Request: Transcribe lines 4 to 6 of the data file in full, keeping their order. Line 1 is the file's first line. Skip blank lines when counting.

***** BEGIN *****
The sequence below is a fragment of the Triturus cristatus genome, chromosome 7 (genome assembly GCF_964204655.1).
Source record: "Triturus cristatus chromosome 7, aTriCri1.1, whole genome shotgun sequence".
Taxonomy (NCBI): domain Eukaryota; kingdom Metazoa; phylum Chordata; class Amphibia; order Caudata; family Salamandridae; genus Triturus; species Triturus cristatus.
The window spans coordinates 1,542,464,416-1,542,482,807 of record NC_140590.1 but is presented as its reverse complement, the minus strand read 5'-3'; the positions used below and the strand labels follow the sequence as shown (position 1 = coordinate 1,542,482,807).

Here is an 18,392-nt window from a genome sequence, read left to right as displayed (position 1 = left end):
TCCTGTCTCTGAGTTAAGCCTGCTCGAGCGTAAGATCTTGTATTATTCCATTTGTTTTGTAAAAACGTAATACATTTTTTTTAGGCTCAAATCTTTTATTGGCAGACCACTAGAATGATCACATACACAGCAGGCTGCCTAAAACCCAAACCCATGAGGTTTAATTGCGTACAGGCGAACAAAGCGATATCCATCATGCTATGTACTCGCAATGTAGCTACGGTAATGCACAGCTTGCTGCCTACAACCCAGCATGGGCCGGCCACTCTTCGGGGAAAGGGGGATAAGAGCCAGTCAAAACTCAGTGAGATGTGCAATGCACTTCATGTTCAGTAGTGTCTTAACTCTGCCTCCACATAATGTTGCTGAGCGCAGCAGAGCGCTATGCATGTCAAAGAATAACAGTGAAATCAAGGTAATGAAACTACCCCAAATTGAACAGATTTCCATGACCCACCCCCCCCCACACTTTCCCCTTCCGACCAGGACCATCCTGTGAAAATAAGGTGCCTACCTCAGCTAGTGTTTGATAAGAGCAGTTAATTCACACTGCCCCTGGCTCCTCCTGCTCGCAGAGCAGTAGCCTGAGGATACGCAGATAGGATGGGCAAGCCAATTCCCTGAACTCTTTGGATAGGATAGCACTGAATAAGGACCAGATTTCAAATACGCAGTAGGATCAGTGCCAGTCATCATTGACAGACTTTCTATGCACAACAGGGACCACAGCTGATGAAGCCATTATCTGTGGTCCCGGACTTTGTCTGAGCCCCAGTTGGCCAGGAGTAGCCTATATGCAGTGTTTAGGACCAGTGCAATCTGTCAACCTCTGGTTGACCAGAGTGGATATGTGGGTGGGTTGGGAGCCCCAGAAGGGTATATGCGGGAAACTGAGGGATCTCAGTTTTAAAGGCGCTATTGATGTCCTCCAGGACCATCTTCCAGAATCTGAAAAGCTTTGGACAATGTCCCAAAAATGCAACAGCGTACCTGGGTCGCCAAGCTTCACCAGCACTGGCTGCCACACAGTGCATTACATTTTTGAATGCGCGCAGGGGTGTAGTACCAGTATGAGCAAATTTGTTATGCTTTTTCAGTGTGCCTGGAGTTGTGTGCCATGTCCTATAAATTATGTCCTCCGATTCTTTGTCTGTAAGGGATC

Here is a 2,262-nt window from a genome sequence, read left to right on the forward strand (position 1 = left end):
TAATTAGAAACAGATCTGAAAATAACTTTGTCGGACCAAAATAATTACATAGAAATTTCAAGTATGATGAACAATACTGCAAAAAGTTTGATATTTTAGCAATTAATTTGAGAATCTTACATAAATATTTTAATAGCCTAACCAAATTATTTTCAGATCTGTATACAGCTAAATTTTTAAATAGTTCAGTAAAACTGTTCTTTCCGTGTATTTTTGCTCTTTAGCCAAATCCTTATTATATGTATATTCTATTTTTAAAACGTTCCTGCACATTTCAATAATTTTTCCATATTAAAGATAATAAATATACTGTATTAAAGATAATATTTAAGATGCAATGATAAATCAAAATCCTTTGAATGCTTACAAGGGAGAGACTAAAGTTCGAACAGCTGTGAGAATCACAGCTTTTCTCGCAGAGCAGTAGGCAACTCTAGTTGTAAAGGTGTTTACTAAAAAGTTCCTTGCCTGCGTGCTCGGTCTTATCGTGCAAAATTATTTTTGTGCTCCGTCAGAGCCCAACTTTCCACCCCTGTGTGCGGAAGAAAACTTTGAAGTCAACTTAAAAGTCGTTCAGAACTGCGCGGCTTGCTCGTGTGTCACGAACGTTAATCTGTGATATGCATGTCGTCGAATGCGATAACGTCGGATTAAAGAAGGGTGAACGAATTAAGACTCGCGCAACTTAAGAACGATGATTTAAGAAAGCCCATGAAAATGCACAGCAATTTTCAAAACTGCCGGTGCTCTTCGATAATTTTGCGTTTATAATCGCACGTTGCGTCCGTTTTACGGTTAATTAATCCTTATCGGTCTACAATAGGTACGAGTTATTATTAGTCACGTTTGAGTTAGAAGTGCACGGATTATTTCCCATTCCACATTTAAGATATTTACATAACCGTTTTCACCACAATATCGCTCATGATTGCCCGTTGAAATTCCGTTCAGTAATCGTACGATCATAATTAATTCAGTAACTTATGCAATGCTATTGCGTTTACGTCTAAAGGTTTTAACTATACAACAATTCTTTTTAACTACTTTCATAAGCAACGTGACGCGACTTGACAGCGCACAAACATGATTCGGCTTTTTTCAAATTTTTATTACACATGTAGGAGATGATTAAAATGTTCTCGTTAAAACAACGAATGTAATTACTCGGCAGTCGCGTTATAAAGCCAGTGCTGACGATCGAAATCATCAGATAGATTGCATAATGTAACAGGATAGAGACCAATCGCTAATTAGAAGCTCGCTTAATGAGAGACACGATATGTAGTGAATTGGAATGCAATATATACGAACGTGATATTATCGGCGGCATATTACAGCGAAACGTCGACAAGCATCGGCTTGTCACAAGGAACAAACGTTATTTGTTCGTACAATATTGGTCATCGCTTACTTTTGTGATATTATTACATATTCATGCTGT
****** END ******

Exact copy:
The window spans coordinates 1,542,464,416-1,542,482,807 of record NC_140590.1 but is presented as its reverse complement, the minus strand read 5'-3'; the positions used below and the strand labels follow the sequence as shown (position 1 = coordinate 1,542,482,807).

Here is an 18,392-nt window from a genome sequence, read left to right as displayed (position 1 = left end):
TCCTGTCTCTGAGTTAAGCCTGCTCGAGCGTAAGATCTTGTATTATTCCATTTGTTTTGTAAAAACGTAATACATTTTTTTTAGGCTCAAATCTTTTATTGGCAGACCACTAGAATGATCACATACACAGCAGGCTGCCTAAAACCCAAACCCATGAGGTTTAATTGCGTACAGGCGAACAAAGCGATATCCATCATGCTATGTACTCGCAATGTAGCTACGGTAATGCACAGCTTGCTGCCTACAACCCAGCATGGGCCGGCCACTCTTCGGGGAAAGGGGGATAAGAGCCAGTCAAAACTCAGTGAGATGTGCAATGCACTTCATGTTCAGTAGTGTCTTAACTCTGCCTCCACATAATGTTGCTGAGCGCAGCAGAGCGCTATGCATGTCAAAGAATAACAGTGAAATCAAGGTAATGAAACTACCCCAAATTGAACAGATTTCCATGACCCACCCCCCCCCACACTTTCCCCTTCCGACCAGGACCATCCTGTGAAAATAAGGTGCCTACCTCAGCTAGTGTTTGATAAGAGCAGTTAATTCACACTGCCCCTGGCTCCTCCTGCTCGCAGAGCAGTAGCCTGAGGATACGCAGATAGGATGGGCAAGCCAATTCCCTGAACTCTTTGGATAGGATAGCACTGAATAAGGACCAGATTTCAAATACGCAGTAGGATCAGTGCCAGTCATCATTGACAGACTTTCTATGCACAACAGGGACCACAGCTGATGAAGCCATTATCTGTGGTCCCGGACTTTGTCTGAGCCCCAGTTGGCCAGGAGTAGCCTATATGCAGTGTTTAGGACCAGTGCAATCTGTCAACCTCTGGTTGACCAGAGTGGATATGTGGGTGGGTTGGGAGCCCCAGAAGGGTATATGCGGGAAACTGAGGGATCTCAGTTTTAAAGGCGCTATTGATGTCCTCCAGGACCATCTTCCAGAATCTGAAAAGCTTTGGACAATGTCCCAAAAATGCAACAGCGTACCTGGGTCGCCAAGCTTCACCAGCACTGGCTGCCACACAGTGCATTACATTTTTGAATGCGCGCAGGGGTGTAGTACCAGTATGAGCAAATTTGTTATGCTTTTTCAGTGTGCCTGGAGTTGTGTGCCATGTCCTATAAATTATGTCCTCCGATTCTTTGTCTGTAAGGGATC